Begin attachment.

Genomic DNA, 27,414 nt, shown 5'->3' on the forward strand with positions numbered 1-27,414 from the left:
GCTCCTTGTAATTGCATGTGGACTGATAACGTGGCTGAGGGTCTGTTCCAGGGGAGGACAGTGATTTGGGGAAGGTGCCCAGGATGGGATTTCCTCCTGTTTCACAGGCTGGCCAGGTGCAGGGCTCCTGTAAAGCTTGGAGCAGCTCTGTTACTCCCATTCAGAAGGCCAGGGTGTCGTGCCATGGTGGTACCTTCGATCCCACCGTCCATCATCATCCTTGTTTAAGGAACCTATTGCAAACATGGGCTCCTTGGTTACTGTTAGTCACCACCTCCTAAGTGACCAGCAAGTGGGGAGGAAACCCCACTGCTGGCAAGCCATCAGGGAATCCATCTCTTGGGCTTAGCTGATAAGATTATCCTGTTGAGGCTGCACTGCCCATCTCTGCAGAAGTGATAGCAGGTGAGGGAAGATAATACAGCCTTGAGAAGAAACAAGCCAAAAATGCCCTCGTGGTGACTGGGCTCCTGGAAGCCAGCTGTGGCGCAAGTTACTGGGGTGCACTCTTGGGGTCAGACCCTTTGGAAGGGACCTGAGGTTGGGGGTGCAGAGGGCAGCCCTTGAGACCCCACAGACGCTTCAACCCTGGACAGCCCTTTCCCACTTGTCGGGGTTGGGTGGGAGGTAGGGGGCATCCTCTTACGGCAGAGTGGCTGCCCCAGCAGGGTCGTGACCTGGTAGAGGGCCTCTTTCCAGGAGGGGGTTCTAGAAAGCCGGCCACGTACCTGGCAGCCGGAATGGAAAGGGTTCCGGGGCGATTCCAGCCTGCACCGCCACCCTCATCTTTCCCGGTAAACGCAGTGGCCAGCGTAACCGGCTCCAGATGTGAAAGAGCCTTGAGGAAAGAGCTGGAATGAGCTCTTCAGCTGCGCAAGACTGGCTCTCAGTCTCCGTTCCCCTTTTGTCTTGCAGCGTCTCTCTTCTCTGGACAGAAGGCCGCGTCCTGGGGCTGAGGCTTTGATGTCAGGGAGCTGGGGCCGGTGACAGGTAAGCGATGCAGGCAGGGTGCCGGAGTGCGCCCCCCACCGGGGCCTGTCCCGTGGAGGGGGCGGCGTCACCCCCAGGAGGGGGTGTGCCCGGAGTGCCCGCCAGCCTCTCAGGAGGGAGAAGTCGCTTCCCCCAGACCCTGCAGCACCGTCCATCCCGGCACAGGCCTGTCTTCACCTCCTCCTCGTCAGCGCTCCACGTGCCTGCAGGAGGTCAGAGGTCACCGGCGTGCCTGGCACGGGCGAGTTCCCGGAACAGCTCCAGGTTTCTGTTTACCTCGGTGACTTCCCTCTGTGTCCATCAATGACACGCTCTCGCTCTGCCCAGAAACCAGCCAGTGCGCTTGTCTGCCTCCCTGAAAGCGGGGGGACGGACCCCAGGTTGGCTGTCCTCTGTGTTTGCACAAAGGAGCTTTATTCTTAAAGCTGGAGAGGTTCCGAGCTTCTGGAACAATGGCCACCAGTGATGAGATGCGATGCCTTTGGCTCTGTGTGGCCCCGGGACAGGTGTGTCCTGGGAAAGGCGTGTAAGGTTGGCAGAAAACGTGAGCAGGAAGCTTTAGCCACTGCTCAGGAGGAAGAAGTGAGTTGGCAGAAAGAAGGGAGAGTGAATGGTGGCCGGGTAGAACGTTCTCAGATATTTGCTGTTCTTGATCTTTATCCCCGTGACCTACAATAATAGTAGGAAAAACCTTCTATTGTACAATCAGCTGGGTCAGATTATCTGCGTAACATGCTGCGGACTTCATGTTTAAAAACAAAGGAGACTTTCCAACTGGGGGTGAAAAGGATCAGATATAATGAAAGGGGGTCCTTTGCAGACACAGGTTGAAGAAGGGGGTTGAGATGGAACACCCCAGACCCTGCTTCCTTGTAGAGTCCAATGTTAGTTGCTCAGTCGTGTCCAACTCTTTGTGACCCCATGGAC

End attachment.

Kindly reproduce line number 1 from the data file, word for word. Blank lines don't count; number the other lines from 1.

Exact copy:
Genomic DNA, 27,414 nt, shown 5'->3' on the forward strand with positions numbered 1-27,414 from the left: